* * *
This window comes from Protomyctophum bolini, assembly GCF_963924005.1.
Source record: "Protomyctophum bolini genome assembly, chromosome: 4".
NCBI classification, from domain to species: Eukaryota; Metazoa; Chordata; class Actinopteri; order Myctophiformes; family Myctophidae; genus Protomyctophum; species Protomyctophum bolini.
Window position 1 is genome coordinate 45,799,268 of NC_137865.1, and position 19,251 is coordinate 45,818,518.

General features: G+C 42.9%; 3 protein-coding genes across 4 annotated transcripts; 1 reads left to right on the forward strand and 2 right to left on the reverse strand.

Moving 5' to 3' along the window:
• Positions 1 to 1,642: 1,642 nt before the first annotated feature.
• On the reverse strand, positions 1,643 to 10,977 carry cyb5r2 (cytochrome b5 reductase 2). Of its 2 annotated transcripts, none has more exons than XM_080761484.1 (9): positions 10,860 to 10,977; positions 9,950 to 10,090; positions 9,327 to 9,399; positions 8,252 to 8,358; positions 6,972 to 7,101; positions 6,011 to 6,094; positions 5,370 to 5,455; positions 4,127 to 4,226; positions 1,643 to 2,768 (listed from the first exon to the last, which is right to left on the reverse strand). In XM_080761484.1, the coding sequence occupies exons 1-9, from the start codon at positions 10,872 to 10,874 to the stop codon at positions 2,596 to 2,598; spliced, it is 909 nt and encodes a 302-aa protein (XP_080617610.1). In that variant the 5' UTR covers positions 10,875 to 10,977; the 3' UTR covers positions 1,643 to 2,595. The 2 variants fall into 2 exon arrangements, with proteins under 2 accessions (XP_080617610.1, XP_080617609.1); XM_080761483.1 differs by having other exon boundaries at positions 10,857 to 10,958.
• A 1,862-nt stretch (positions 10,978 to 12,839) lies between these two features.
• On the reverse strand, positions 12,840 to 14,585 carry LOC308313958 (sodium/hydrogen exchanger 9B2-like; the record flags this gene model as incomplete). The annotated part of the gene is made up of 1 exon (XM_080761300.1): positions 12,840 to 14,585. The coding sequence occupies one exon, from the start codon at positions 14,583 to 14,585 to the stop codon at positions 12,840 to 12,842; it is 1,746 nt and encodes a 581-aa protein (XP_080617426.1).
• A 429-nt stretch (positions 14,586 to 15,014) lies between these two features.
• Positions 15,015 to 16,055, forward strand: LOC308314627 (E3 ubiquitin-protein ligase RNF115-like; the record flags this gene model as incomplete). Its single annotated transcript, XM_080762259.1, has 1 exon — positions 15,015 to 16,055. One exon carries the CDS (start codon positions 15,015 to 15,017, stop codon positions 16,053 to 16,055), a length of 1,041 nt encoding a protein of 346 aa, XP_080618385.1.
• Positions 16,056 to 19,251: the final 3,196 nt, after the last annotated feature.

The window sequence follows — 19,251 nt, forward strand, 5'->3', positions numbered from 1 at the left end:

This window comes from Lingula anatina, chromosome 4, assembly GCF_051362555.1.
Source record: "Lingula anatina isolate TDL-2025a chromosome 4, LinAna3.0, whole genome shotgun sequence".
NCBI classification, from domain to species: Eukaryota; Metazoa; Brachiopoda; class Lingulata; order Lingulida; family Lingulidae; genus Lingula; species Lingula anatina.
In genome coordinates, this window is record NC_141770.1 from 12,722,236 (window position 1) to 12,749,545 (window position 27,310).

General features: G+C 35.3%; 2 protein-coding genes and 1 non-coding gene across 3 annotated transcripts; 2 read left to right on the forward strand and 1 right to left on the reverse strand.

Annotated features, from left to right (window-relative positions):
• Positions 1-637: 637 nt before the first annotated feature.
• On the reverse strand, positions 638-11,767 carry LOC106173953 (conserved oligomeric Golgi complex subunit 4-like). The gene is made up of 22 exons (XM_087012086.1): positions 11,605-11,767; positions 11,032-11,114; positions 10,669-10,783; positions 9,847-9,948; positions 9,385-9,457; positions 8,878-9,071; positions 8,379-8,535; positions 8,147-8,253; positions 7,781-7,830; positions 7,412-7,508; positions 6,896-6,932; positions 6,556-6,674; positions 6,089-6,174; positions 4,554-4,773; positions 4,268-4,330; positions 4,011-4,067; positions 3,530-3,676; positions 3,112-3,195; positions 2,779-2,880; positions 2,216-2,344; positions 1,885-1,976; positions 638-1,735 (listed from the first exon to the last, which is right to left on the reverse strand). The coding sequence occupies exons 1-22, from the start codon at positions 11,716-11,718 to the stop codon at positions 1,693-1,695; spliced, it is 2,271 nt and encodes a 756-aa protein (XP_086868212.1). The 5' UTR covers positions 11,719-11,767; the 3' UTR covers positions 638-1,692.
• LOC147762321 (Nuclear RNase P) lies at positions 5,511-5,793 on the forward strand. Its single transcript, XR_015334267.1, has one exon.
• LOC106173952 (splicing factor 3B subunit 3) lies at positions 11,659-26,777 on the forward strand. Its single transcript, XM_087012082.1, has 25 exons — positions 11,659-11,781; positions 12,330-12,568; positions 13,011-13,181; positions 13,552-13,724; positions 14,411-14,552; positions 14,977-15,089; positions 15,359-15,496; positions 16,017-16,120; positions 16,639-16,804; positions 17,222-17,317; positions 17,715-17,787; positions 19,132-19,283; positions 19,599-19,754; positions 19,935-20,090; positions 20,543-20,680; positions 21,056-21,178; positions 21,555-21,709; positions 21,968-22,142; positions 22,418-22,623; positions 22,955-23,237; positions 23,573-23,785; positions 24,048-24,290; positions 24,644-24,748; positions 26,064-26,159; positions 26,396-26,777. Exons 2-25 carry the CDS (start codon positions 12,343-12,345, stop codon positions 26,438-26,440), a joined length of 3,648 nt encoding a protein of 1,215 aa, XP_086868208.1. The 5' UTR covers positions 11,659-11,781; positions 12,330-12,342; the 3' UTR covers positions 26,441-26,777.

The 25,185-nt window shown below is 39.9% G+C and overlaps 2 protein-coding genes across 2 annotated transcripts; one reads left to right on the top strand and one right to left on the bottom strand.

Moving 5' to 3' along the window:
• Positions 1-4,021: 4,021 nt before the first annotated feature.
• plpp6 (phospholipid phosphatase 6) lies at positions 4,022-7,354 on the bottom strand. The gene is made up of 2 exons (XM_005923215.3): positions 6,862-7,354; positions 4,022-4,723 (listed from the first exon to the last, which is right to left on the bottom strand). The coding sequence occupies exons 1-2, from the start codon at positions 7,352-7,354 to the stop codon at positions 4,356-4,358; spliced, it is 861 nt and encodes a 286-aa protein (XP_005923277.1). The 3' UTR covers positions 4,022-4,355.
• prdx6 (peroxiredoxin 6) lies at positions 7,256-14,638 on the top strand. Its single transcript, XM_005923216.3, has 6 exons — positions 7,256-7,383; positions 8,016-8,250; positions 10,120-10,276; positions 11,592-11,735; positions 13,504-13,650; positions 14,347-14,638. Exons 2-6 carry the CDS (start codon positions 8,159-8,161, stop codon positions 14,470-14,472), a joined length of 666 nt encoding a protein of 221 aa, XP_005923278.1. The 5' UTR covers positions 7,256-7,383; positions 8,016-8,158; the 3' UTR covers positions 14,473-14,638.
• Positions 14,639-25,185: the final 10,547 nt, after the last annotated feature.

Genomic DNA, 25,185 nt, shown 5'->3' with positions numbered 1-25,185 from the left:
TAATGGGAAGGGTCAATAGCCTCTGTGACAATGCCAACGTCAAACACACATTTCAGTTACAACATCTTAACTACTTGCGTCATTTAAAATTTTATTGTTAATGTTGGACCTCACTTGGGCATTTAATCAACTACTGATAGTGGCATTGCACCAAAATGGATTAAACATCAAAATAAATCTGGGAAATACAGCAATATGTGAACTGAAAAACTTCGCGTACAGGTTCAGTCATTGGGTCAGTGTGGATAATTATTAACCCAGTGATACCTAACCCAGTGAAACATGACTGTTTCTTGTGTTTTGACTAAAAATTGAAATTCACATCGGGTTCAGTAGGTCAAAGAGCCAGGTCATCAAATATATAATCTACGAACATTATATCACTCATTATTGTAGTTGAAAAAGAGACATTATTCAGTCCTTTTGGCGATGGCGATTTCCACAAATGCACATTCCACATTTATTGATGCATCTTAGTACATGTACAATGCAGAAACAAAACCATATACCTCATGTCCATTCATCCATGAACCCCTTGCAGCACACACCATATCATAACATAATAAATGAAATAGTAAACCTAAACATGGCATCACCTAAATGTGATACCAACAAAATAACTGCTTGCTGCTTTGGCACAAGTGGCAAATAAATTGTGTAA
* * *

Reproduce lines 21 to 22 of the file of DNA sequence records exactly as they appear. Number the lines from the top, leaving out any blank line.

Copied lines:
• Positions 1-637: 637 nt before the first annotated feature.
• On the reverse strand, positions 638-11,767 carry LOC106173953 (conserved oligomeric Golgi complex subunit 4-like). The gene is made up of 22 exons (XM_087012086.1): positions 11,605-11,767; positions 11,032-11,114; positions 10,669-10,783; positions 9,847-9,948; positions 9,385-9,457; positions 8,878-9,071; positions 8,379-8,535; positions 8,147-8,253; positions 7,781-7,830; positions 7,412-7,508; positions 6,896-6,932; positions 6,556-6,674; positions 6,089-6,174; positions 4,554-4,773; positions 4,268-4,330; positions 4,011-4,067; positions 3,530-3,676; positions 3,112-3,195; positions 2,779-2,880; positions 2,216-2,344; positions 1,885-1,976; positions 638-1,735 (listed from the first exon to the last, which is right to left on the reverse strand). The coding sequence occupies exons 1-22, from the start codon at positions 11,716-11,718 to the stop codon at positions 1,693-1,695; spliced, it is 2,271 nt and encodes a 756-aa protein (XP_086868212.1). The 5' UTR covers positions 11,719-11,767; the 3' UTR covers positions 638-1,692.